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The Future of Discovery

What is Success?

The NIGMS Vision for Biomedical and Behavioral Research Training

Key Themes and Specific Actions

Looking Forward

Listening to Stakeholders


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Investing in the Future: National Institute of General Medical Sciences Strategic Plan for Biomedical and Behavioral Research Training 2011

Key Themes and Specific Actions

Theme III: Breadth and Flexibility Enable Research Training to Keep Pace with the Opportunities and Demands of Contemporary Science and Provide the Foundation for a Variety of Scientific Career Paths

The NIGMS mandate is to support the training of the biomedical and behavioral researchers of tomorrow. But one clear and overarching theme that has emerged throughout the development of this plan is the need to change the perception of what constitutes a successful training outcome. The idea that success is limited to academic research careers must be modified and broadened to include those careers in industry, government, education, communications, law and other sectors that require sophisticated research skills. Because these nonacademic career opportunities exist and are attractive to many trainees, NIGMS believes that research training must be both broad and flexible. NIGMS also recognizes the value of training experiences that foster an ability to work effectively in a range of research settings. Creating a vibrant learning culture for diverse students and work styles is an effort that rewards all participants.

Actions related to this theme address the understanding that students and postdoctoral scholars benefit from exposure to diverse people and s ituations throughout training to promote professional success.

Action: Promote inclusion of a variety of perspectives, backgrounds and approaches among faculty and trainees. Solving problems of importance in biomedical and behavioral science requires bringing together people with different cultural and ethnic backgrounds, scientific expertise, working styles and perspectives. NIGMS believes that research institutions should teach the skills that foster interactions that will prepare trainees to cross disciplinary boundaries and promote maximal collaboration.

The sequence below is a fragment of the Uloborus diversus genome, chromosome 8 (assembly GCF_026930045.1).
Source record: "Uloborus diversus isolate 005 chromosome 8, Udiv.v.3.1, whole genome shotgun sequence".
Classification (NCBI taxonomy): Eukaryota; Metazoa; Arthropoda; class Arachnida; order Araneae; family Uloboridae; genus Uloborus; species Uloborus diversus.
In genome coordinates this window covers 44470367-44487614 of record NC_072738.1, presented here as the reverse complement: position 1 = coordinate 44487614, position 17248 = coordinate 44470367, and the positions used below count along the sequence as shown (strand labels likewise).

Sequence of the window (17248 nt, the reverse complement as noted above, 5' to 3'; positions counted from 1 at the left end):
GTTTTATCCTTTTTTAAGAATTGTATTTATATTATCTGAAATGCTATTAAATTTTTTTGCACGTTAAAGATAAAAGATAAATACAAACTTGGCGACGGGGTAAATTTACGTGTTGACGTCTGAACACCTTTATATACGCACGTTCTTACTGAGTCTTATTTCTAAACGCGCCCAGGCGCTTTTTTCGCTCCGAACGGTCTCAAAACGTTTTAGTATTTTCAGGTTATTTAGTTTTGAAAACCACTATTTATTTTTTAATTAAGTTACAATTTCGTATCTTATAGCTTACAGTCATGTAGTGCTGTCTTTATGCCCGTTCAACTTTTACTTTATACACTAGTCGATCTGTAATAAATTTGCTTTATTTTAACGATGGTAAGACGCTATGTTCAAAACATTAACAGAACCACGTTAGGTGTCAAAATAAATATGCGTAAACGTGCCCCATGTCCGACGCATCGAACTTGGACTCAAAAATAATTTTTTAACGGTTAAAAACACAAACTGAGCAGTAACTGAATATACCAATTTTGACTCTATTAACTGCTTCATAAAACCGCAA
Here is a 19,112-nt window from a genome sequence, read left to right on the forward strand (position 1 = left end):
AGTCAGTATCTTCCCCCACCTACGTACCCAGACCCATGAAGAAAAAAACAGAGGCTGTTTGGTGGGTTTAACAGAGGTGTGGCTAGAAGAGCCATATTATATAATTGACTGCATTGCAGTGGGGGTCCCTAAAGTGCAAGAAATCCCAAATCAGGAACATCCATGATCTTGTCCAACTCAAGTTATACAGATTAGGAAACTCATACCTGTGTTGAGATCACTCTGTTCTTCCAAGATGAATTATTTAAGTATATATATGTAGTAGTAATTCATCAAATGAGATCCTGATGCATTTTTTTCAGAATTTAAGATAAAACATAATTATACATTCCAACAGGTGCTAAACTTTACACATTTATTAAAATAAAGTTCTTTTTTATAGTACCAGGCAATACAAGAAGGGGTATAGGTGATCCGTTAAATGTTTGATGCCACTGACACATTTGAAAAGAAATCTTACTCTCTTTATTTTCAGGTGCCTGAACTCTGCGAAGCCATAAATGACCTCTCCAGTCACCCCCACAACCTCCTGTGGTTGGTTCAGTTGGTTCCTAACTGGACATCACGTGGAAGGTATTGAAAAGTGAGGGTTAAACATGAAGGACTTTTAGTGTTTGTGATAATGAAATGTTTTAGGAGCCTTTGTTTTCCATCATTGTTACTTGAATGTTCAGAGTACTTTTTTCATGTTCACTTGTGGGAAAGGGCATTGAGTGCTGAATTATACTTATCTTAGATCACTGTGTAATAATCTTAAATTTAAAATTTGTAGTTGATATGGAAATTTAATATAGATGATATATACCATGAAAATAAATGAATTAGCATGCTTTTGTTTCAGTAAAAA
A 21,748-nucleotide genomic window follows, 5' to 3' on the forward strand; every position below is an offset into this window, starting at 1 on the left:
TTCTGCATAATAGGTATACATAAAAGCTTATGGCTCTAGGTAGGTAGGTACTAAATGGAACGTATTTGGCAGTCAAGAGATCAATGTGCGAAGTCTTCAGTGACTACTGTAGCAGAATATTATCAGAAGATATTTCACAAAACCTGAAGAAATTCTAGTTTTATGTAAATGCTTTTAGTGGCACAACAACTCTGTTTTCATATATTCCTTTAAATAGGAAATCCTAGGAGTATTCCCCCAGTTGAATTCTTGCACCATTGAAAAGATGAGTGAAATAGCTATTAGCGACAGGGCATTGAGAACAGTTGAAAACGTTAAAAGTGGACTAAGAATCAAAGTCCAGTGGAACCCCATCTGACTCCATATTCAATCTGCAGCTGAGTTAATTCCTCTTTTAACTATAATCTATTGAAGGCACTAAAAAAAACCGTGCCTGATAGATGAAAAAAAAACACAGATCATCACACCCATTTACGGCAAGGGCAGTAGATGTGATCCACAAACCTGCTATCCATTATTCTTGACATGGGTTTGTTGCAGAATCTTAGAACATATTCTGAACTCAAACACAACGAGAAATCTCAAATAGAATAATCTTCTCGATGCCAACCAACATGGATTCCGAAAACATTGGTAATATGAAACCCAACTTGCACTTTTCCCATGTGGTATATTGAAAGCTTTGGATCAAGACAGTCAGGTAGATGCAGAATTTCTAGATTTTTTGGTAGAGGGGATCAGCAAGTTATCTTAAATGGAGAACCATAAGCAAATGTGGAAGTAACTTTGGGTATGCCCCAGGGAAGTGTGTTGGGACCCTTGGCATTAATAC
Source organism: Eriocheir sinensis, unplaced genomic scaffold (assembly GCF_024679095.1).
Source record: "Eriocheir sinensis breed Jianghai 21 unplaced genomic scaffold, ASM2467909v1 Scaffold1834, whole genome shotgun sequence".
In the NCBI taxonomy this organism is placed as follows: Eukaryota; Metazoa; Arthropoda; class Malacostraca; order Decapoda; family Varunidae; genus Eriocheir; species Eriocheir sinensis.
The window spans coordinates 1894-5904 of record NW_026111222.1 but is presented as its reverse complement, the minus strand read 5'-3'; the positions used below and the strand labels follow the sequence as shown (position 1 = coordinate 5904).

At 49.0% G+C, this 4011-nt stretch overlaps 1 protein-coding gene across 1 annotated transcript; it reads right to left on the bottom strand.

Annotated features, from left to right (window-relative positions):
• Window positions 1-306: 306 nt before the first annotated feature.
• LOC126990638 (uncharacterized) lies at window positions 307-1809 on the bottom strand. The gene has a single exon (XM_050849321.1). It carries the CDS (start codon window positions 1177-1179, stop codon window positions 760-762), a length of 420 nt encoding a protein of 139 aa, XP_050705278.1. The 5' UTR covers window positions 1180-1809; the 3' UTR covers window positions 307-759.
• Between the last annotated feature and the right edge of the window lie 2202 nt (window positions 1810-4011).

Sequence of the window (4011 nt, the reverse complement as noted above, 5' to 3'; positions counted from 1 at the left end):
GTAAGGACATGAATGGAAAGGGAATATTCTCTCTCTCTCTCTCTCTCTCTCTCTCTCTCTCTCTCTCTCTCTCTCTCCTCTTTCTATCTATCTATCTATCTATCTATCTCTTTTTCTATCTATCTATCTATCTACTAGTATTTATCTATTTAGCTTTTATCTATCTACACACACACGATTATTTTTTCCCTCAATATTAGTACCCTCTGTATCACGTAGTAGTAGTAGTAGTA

Action: Encourage exposure to multiple career path options for graduate students and postdoctoral trainees. NIGMS endorses the value of institutional programs and activities that highlight a variety of careers. The Institute encourages faculty and institutional staff to explore the availability of short- and long-term exposures to a range of scientific careers so that trainees can fully appreciate the breadth of opportunities available to those trained for research.

Action: Increase collaboration with societies, professional associations and other organizations to build awareness of the breadth of scientific career options and opportunities. NIGMS encourages collaborations and partnerships with industry, professional organizations and community organizations that sponsor formal and informal learning about the array of career opportunities in biomedical and behavioral science. Many existing, high-quality resources on science careers include publications, Web sites, speaker’s bureaus, fellowships and teachertraining programs.

Mentoring: Ancient Art, Current Necessity

The relevance and importance of mentoring date back to ancient times. In his epic poem The Odyssey, the Greek poet Homer described Mentor as a “wise and trusted counselor” charged by Ithaca’s King Odysseus to care for his belongings when he left to fight the Trojan War.

The value of good mentorship has stood the test of time, and indeed, mentoring spans virtually all endeavors and professions. It has been a mainstay of research training since the first experimentalists took apprentices under their wing. But today, the best research training goes well beyond this traditional apprenticeship model. Modern science is increasingly a team endeavor that weaves together ideas and approaches from multiple disciplines. It is not uncommon, and it is often encouraged, for trainees to seek multiple mentors who can provide guidance on various aspects of career development.

Nevertheless, not everyone is born a gifted teacher. Effective mentoring may not come naturally to all scientists who operate a laboratory staffed with personnel at various levels of experience and ability. Many professional organizations and scientific societies have published mentoring guides that highlight evidence-based practices, and most scientific conferences host sessions devoted to the value and art of excellent mentorship.

An effective mentor serves many roles: faculty advisor, career counselor, skills consultant and role model. The relationship is a blend of personal and professional, but the underlying core elements include trust, respect, understanding and empathy.

This page last reviewed on May 20, 2011